John Reitmeyer, a budget and finance writer for NJ Spotlight, reported in December on policies that may be effective in reducing property taxes — a subject of much interest among New Jerseyans, whose property taxes are among the highest in the nation. He writes:
Targeting property-tax relief efforts, including by using “circuit breakers” to protect low-income homeowners, are among the key recommendations detailed in a new report that takes a close look at property-tax relief initiatives throughout the country.
The comprehensive report published earlier this month by the Massachusetts-based Lincoln Institute of Land Policy also highlights the role that state aid can play in addressing funding disparities in low-income communities that rely heavily on property-tax revenue to fund local services.
But the report’s authors also warn that state aid can be an inefficient form of tax relief that doesn’t always lead to significant savings for homeowners.
“State aid is an untargeted way to provide property tax relief. Localities tend to use state grants both to lower their taxes and to increase their spending,” the report said.
Affordability issues in NJ. And while the report doesn’t look directly at New Jersey — a state where local property-tax bills are notoriously high — the findings could provide state policymakers with some lessons and new ideas as ever-rising bills have increased pressure to address affordability issues that have long simmered throughout the state.
“Effective relief policies can address the challenges of the property tax and build on its strengths, increasing its fairness and reinforcing its critical role in the effective operations of local government,” wrote the report’s authors, Lincoln Institute scholars Adam Langley and Joan Youngman.
The annual state budget is already used in New Jersey to fund several targeted property-tax relief programs.
These include the Homestead benefit, which provides direct property-tax credits to thousands of homeowners. To qualify for Homestead benefits, households can earn no more than $75,000 annually, but the income limit is doubled for seniors and people with disabilities.
Seniors and the disabled can also qualify for state-funded reimbursement checks through the “senior freeze” reimbursement program if they meet specific income and residency requirements. For those who qualify, the checks are supposed to effectively freeze property-tax bills that now average an all-time high of $9,112 in New Jersey.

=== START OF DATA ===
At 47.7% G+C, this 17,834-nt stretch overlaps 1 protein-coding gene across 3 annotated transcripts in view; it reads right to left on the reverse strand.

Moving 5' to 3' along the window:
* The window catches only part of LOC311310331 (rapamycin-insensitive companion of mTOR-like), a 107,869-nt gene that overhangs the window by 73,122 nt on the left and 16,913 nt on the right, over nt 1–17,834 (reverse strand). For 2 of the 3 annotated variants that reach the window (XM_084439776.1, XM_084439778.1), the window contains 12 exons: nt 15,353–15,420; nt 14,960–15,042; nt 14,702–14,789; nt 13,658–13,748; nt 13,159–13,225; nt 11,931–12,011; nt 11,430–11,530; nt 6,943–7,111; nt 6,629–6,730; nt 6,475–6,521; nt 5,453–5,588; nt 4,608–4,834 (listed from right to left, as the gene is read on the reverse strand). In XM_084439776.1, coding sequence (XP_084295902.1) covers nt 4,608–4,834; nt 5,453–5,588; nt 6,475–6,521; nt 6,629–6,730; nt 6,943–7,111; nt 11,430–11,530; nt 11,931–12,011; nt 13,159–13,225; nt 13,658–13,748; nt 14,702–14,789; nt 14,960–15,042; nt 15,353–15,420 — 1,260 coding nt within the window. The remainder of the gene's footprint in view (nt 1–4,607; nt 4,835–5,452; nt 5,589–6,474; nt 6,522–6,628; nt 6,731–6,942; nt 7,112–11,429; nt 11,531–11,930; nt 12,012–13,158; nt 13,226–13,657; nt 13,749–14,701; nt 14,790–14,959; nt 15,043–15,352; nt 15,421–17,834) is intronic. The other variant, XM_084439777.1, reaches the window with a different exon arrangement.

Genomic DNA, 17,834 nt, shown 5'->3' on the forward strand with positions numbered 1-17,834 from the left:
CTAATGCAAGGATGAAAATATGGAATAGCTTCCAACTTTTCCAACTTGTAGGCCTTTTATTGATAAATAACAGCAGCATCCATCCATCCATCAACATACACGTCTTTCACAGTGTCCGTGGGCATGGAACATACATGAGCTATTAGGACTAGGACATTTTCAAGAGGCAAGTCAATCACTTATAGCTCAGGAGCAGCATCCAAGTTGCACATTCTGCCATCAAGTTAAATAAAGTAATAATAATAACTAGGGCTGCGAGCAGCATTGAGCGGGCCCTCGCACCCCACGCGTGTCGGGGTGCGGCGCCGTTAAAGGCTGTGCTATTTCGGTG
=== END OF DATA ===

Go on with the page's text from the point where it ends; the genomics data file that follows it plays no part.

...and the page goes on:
However, New Jersey’s most expensive property-tax relief program, according to budget documents, allows homeowners — regardless of their annual income — to deduct up to $15,000 in local property taxes annually from their state taxable income.
Circuit-breaker program. Meanwhile, New Jersey doesn’t offer the type of circuit-breaker program that is listed among the Lincoln Institute’s top policy recommendations.
Such programs are aimed directly at helping homeowners whenever property-tax bills begin to consume more than a set portion of their annual income.
“Circuit breakers target property tax relief to homeowners paying the highest share of their income in property taxes, such as seniors on fixed incomes, low-income homeowners in gentrifying neighborhoods, and individuals facing a sudden reduction in earnings,” the report said.
“These programs are more cost-effective than those that provide a small amount of tax relief to all homeowners, because they can allow significant assistance to the most heavily burdened households at a lower cost overall,” the authors wrote.
Former Lt. Gov. Kim Guadagno advocated for the establishment of a circuit-breaker program in New Jersey when she ran for governor in 2017. But after she lost to current-Gov. Phil Murphy, the idea has largely fallen off the radar.
Increasing state aid can also generate property-tax relief, but the report warns of its limitations. In New Jersey, Murphy in recent years has billed his administration’s push to better fund the state-aid formula for K-12 schools as a property-tax relief initiative.
“Increasing state aid is a very inefficient strategy to provide property tax relief for homeowners, as a large share of state funding will end up increasing local spending or reducing business property taxes instead,” the report said.
“Although state aid is critical for reducing fiscal disparities and improving the quality of local services (especially educational outcomes), it is not a substitute for direct property tax relief programs,” the authors wrote.
Local income, sales taxes. The report also highlighted other ways local governments can finance services that can ease pressure on local property taxes. Examples include establishing local income and sales taxes, forms of taxation that are rarely allowed at the local level in New Jersey.
But some of those sources of tax revenue are more volatile and can trigger other tax-fairness concerns, according to the report.
“While revenue diversification strengthens local autonomy and fiscal capacity, it can also exacerbate fiscal disparities and does not address voters’ concerns about the overall level of taxation,” the report said.
Among other recommendations in the report are calls for improved policies for assessing property values and regular revaluations to ensure fair taxation.
Homeowners should also be provided a way to pay their property taxes on a monthly basis to prevent large, lump-sum obligations from piling up, the report said.
Allowing homeowners to defer their property taxes can also help address situations where rising home values have caused some residents to become “housing-rich, but income-poor,” the authors wrote.
Meanwhile, the report warned against relying too heavily on tax caps and other limits that can diminish local control.